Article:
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A nannyberry, sweet viburnum, is a deciduous shrub which produces edible berries. It can be grown as a large shrub or a tree and is often used in large numbers as a hedge shrub. This species can reach heights of 20 feet (6 m) and produces lots of fragrant white flowers from late spring through to midsummer. As the flowers die back, lots of green berries form, which turn deep blue to black as they mature.
The berries of this species are edible and quite versatile. The fruit of the nannyberry can be eaten raw, stewed, or baked. Once harvested, the berries will only remain fresh in the refrigerator for about three days. These berries can be stored by freezing, canning, or drying.
Each small, oval berry contains one large, flat circular seed. The fruits of the nannyberry remain attached to the plant well into the winter months, long after all the leaves have fallen away. The flavor of the berries reportedly changes and deepens if they are left on the plant until after the first frosts.
All parts of the nannyberry have a long history of medicinal usage. This species was traditionally used to treat a wide variety of ailments. Infusions of the leaves of the nannyberry, as well as concoctions made from the seeds, berries, and bark, have been used to treat respiratory, digestive and menstrual problems as well as to relieve pain and reduce anxiety.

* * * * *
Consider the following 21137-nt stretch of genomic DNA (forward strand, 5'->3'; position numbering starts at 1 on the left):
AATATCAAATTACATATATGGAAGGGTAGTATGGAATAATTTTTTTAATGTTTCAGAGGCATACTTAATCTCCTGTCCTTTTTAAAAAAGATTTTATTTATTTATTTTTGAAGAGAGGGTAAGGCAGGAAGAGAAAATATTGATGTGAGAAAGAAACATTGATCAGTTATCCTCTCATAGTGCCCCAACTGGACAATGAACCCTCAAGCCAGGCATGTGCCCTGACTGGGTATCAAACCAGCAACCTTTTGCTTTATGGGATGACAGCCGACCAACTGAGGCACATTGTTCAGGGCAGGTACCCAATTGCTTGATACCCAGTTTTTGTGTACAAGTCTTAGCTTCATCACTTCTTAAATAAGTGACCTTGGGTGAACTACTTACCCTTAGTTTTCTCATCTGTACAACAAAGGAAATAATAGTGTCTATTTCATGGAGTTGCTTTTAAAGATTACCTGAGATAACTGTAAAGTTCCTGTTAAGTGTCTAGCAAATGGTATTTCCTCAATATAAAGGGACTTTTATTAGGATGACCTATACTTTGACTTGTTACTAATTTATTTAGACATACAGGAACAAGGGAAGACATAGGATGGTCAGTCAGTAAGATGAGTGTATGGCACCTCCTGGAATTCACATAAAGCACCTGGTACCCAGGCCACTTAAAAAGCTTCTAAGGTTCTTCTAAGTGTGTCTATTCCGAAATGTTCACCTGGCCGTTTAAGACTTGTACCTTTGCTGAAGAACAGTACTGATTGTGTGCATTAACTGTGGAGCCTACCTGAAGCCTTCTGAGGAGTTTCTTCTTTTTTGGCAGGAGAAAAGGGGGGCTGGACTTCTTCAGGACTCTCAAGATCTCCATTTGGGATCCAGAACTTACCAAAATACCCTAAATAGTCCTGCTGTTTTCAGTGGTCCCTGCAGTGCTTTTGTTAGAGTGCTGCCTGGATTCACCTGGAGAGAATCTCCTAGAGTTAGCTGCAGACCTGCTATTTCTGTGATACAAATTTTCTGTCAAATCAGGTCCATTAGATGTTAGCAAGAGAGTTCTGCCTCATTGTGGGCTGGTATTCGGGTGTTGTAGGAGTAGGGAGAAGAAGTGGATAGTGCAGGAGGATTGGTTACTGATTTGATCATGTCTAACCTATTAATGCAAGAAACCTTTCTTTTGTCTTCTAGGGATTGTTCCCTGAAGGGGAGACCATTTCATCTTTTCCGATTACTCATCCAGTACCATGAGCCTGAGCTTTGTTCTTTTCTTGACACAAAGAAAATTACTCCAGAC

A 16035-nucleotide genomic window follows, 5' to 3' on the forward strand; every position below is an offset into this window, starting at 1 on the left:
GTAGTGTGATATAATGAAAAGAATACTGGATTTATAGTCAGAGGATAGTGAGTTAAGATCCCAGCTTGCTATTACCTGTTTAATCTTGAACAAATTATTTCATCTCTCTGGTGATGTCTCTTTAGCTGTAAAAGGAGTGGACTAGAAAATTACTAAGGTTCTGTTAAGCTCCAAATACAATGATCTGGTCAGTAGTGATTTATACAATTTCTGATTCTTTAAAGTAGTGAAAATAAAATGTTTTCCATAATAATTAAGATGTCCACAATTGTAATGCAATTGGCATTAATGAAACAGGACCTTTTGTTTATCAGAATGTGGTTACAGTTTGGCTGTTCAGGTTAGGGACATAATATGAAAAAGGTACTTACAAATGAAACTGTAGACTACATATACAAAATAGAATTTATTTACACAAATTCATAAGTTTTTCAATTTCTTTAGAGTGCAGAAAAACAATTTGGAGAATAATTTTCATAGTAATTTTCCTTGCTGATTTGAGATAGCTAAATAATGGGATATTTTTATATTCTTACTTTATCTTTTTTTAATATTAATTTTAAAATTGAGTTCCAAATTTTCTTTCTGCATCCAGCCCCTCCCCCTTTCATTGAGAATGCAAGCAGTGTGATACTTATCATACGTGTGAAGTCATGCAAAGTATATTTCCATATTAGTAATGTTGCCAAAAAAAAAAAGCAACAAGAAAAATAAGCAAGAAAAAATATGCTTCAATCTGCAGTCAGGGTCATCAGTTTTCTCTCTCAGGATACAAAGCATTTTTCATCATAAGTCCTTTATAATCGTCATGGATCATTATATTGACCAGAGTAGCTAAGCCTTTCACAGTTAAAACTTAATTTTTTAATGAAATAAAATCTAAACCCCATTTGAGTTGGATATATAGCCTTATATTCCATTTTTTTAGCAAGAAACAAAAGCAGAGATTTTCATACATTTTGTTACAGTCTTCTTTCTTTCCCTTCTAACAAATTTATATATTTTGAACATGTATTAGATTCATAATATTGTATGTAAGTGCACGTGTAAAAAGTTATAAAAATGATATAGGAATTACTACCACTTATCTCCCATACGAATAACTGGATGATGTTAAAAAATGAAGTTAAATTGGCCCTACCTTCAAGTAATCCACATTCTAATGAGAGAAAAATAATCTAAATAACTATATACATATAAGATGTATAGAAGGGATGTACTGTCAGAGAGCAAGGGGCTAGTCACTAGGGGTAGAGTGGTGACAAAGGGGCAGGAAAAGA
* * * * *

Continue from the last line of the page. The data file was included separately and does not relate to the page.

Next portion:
The nannyberry plant is commonly used to attract a variety of wildlife, including insects such as bees and butterflies, which feast on the flowers and nectar. Birds and foraging animals are also attracted to this species; they eat the fruits and seeds, which also helps to disperse the seeds for germination. Larger branches of mature plants have a tendency to bend downward and root when they touch the ground, thereby producing a new plant as another means of reproduction.
In the wild, large, sprawling nannyberry bushes can be found growing almost anywhere that there is nutrient rich soil and good drainage, including road verges, open grassland, and on the outskirts of wooded areas. Since it is a cultivated specimen, if the bottom growth is regularly removed, this plant can be grown as a tree. A fairly tolerant species, the nannyberry will grow in full sun to partial shade and copes very well in cold temperatures. It will not, however, tolerate water logging.
@Markerrag -- if you happen to live in a part of the world where the nannyberry isn't common, there is a good alternative in the black haw viburnum bush. Those are found throughout North America.
It attracts the same types of butterflies, is as easy to maintain as the nannyberry and is -- for all intents and purposes -- a great substitute for butterfly gardens. The fact that it is a lot more common throughout the nation doesn't hurt, either.
As the article mentions, nannyberries will attract certain species of butterflies and, for that reason, they are popular in butterfly gardens where a variety of plants are grown for the purpose the name suggests. They are very easy to care for, too, but there is one problem with a nannyberry shrub -- it is native to the midwest and eastern United States and quite uncommon outside of those areas.
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